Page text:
Polyclinics and general practitioners (GP) clinics formed the primary healthcare landscape in Singapore. Due to its provision of subsidies and affordable healthcare services, polyclinics play an important role in delivering primary healthcare to the lower income.

Within this context, it is not surprising that polyclinics constitute as one of the busiest, if not the busiest serving clinic in Singapore. Receiving a high volume of patients daily, the roles played by polyclinics’ key service providers are multifaceted and challenging. There are several key challenges faced by doctors who worked at polyclinics, such as:

1. High workload

High workload and high expectation continue to form the crux of problems for many doctors who serve at polyclinics. The amount of workload can be gleaned from the requirement for doctors to meet a minimum quota of 60 patients a day.

In fact, during the peak season, polyclinic doctors may even have to attend up to 100 patients a day. This is a considerable volume in comparison to a busy private general practitioner (GP), who would typically meet about 40 patients per day.

2. High expectations

In addition to the high workload, polyclinic doctors are still expected to provide competent services to their patients – as would be required of any qualified medical practitioners. The poignant case in 2008, where a polyclinic patient Madam Koh Ah Tow died after consuming the wrong dosage of medicine prescribed by a polyclinic doctor, highlighted how crucial it is for polyclinic doctors to continue being vigilant and competent while juggling a high number of patients daily.

This expectation may prove to be challenging. As a former polyclinic doctor, Tan Hui Leng, pointed out, “We are humans and there is a limit to how much you can do with just one hand, one mouth and one pair of hands.”

3. Low welfare

Since polyclinic doctors are bogged down by the amount of workload they receive daily, their welfare is often less than optimal. It has been said that polyclinic doctors are subjected to extremely short lunch breaks due to their hectic work schedule.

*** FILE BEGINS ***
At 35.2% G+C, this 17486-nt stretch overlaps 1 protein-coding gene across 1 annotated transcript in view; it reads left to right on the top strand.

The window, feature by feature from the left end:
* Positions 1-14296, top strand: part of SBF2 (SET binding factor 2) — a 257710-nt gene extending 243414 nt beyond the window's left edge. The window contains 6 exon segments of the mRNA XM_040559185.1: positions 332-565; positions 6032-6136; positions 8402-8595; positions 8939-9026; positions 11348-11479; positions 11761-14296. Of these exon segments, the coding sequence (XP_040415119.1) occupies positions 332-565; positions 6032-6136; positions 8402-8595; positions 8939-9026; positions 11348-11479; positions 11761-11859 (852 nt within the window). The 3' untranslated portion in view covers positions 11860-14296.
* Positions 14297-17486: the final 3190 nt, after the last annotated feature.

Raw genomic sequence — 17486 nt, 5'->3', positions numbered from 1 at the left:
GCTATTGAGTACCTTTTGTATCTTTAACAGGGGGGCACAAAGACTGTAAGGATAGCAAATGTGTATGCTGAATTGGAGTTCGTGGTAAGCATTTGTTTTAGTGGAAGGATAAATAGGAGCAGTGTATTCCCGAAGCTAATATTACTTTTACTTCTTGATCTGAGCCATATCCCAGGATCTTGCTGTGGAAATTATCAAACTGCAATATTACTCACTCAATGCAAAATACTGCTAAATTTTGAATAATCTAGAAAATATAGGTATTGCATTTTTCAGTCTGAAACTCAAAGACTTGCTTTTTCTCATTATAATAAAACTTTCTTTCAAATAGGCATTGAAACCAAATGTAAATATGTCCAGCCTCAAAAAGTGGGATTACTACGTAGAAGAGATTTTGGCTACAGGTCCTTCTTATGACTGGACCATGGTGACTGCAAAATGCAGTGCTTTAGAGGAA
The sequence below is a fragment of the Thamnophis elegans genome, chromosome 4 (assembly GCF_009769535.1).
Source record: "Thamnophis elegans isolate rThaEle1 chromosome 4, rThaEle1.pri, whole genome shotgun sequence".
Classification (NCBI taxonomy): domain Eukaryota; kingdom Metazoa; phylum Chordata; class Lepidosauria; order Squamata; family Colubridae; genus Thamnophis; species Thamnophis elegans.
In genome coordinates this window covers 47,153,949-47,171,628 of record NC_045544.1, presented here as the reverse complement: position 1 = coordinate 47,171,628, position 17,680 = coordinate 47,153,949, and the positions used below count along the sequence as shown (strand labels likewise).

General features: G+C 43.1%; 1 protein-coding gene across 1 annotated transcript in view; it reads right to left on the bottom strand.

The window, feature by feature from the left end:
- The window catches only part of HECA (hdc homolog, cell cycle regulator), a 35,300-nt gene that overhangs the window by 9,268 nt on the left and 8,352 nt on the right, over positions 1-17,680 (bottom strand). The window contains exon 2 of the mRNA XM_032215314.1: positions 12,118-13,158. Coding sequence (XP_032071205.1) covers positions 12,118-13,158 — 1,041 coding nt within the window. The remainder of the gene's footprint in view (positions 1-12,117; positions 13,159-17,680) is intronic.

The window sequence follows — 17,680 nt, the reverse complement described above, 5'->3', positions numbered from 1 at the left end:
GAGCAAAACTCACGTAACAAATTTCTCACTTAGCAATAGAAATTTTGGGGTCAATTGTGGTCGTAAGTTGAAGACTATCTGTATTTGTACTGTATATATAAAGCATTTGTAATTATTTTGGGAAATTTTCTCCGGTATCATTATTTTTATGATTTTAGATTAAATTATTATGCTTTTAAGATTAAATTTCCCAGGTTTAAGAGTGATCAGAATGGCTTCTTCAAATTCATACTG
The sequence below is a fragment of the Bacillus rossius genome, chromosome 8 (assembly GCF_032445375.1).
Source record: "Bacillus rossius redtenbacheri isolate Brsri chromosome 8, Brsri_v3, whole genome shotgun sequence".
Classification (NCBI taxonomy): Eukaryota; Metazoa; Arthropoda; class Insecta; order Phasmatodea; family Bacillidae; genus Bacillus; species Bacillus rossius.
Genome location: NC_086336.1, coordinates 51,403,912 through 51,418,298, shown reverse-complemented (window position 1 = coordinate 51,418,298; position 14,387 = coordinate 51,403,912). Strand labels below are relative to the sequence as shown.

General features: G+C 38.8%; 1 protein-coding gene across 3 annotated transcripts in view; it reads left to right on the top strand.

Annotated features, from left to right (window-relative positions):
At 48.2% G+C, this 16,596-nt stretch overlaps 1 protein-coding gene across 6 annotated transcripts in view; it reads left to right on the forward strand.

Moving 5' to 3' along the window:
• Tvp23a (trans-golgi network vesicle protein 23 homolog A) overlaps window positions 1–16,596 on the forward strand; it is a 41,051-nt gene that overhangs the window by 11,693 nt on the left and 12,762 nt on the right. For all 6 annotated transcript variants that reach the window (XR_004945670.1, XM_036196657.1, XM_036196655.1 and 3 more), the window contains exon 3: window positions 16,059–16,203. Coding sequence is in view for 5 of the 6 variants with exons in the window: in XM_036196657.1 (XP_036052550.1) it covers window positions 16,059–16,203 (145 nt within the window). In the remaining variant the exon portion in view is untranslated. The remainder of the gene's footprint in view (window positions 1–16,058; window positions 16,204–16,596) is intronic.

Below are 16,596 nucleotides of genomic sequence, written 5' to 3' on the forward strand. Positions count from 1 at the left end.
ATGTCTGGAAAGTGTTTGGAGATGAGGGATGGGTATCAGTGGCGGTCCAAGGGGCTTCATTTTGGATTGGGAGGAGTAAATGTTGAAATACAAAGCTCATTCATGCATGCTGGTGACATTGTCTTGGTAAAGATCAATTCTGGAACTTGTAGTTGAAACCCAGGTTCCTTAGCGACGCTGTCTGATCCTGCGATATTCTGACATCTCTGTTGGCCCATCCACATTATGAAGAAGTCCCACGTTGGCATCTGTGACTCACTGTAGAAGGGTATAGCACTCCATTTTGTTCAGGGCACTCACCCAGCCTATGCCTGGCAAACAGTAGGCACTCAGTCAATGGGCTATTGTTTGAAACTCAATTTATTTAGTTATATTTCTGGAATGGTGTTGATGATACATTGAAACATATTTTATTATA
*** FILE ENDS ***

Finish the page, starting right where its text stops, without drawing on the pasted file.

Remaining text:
Additionally, polyclinic doctors may also encounter dissatisfied patients who vent their anger on them through antisocial behaviours. Examples of reported behaviours include the use of abusive language, throwing crushed queue slips to the doctors’ faces and stealing of doctors’ mobile phones. This situation culminates into a working environment that is less than optimal for many serving polyclinic doctors.

4. Lack of interaction with patients

The high workload that polyclinic doctors have to juggle on a day-to-day basis often result in a lack of interaction between doctors and patients. This norm in the medical practice at polyclinics may prove dissatisfying and unrewarding, especially for doctors who join the service with a passion to help and a desire to make a difference in patients’ lives.

5. Absence of choice

All the above mentioned challenges would constitute a further struggle for polyclinic doctors since serving at the institution may not really be a matter of choice for many of them. Local medical graduates, who previously received sponsored education, would be required to serve a two-year bond at polyclinics after their graduation.

The attrition rate of doctors who left public healthcare institutions for ‘personal reasons’ or to join the private sector, allude us to two main points about doctors’ experience at polyclinics: First, polyclinics may not be a choice of institution for them and second, most who had served at polyclinics are less than satisfied with their experience there.

Although the challenges faced by polyclinic doctors may not differ markedly from their medical counterparts (particularly those working in local healthcare institutions), polyclinic doctors do face a unique set of challenges. This is especially so as polyclinics function as a primary healthcare institution and the ‘go-to’ clinic for many. It is within such a context that we can better understand the varied challenges that polyclinic doctors face. MIMS

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